EMS had peaked in October and was decreasing by mid-November. By early 1990,
after studies by state departments of health, especially in Minnesota, New
York and Oregon, L-tryptophan produced by Showa Denko and not by any of
the other Japanese companies was clearly the culprit. The way seemed clear
to utilize the Showa Denko L-tryptophan to identify the critical contaminants
and to determine their role in EMS.
Arthur Mayeno, a skilled
analytical chemist working in our laboratory, set about testing L-tryptophan
from the various companies and from various lots produced by Showa Denko.
Our laboratory had forged a strong link to the Minnesota Department of Health,
and Arthur was in daily contact with Michael Osterholm, Craig Hedberg and
Ed Belongia, epidemiologists investigating EMS. With their help, Arthur
had the critical samples needed to find the contaminant, and he employed
high performance liquid chromatography to dissect the L-tryptophan and to
determine which of the many contaminants marked EMS. One day, Arthur called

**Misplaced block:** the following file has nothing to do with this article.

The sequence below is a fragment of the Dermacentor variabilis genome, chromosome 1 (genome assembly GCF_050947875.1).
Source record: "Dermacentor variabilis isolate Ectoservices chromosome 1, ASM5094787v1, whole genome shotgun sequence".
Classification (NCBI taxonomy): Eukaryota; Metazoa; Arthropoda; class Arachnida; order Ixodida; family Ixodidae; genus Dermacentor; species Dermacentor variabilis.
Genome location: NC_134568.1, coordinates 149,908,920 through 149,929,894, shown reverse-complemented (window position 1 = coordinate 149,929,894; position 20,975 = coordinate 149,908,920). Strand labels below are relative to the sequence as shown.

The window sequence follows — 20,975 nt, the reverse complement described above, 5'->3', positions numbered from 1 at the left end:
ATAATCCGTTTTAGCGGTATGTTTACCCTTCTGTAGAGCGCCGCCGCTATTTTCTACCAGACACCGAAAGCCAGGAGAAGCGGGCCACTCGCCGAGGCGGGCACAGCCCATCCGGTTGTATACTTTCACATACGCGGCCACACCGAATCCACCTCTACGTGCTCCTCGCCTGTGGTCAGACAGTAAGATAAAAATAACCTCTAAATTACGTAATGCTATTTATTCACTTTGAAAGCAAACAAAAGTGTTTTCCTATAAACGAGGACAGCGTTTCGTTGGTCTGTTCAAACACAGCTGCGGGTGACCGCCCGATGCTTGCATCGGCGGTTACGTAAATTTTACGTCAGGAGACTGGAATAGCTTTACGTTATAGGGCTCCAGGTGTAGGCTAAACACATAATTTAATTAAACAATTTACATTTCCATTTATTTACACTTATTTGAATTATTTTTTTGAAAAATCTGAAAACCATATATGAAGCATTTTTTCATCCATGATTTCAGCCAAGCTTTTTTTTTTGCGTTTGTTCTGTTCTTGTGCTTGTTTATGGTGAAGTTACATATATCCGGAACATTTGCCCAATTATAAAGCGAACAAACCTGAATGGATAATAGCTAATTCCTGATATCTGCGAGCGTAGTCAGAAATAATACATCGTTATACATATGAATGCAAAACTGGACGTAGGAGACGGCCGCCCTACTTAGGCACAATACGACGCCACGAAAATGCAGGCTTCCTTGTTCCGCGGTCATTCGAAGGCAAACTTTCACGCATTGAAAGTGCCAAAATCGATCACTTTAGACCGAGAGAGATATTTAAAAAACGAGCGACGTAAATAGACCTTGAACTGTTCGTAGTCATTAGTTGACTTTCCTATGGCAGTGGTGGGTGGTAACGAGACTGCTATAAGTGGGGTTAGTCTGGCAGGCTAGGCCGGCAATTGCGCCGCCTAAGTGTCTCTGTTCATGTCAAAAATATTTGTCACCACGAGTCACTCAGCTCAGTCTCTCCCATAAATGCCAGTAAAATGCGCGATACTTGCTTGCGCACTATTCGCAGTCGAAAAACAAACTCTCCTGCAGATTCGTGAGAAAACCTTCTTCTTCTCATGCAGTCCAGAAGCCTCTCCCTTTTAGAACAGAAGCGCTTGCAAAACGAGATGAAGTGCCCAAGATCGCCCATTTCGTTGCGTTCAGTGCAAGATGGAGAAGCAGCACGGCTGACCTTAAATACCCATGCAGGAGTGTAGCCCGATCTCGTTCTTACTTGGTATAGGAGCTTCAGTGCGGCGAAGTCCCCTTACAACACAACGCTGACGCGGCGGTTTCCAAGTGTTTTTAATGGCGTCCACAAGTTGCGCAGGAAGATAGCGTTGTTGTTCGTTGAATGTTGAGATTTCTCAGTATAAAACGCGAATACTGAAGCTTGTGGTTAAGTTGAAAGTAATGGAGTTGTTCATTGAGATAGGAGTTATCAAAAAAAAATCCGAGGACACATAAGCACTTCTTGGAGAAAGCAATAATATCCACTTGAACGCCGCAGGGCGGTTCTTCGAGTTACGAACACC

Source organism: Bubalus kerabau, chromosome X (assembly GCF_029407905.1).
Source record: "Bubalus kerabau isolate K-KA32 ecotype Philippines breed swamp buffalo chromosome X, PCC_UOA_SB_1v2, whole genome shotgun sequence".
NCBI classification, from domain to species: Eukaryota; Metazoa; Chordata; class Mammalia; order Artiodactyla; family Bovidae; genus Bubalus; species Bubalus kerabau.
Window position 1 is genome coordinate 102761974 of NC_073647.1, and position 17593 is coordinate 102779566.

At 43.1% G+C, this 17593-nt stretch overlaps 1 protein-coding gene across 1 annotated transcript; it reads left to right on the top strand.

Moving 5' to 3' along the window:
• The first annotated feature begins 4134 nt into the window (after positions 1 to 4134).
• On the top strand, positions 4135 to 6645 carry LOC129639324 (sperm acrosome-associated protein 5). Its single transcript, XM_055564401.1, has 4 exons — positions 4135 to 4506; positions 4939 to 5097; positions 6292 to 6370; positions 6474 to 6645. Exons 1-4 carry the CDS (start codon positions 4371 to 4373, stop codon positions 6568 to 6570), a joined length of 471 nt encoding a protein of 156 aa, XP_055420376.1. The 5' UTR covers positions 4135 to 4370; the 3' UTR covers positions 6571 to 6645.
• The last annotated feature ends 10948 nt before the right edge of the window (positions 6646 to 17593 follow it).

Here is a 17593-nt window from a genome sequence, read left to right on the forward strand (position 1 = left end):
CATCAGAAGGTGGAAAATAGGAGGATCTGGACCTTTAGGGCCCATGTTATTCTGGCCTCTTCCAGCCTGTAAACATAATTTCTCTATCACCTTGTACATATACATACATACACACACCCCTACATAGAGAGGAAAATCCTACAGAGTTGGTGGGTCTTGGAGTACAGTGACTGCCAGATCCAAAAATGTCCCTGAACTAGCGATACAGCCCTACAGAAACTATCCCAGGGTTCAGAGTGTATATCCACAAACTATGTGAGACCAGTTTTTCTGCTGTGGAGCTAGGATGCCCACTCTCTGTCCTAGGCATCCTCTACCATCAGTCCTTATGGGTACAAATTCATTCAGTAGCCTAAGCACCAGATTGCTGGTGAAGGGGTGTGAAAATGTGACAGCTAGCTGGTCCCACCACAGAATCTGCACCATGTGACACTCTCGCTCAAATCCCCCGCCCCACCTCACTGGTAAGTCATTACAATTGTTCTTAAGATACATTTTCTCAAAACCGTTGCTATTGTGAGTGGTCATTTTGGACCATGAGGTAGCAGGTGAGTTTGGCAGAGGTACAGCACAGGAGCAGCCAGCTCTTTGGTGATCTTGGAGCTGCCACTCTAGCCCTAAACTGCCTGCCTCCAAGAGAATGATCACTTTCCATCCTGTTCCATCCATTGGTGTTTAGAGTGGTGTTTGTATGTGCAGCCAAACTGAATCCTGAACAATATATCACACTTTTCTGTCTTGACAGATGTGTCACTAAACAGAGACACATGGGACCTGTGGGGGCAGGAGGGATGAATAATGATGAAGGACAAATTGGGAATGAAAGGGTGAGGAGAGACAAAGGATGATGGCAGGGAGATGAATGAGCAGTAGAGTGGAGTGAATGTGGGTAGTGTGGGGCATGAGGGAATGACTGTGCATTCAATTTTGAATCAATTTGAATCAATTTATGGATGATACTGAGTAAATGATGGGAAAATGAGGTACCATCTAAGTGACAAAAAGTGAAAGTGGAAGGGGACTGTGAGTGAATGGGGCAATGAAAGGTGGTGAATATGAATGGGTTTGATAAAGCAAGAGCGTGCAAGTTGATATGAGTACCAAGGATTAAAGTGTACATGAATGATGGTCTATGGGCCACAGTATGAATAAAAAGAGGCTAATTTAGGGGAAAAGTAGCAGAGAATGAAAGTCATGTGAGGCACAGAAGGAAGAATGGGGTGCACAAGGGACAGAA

a meeting in our laboratory conference room and showed the data. One constituent,
which we called peak E, was particularly prominent in Showa Denko L-tryptophan
consumed by EMS patients. Ed Belongia then summarized the epidemiological
data from the Minnesota Department of Health's efforts, and his paper in
the New England Journal of Medicine showed the link to Showa Denko and the
existence of Peak E. But what was peak E? Arthur Mayeno focused his chemical
skills and soon had a tentative structure. Although his solution was challenged,
Arthur proved that the structure he had identified was the correct one.
Peak E consisted of two tryptophan molecules linked together. So the stage
appeared to be set for a series of critical experiments linking peak E to
Our optimism was limitless
at this point. Because EMS resembled other diseases associated with fibrosis,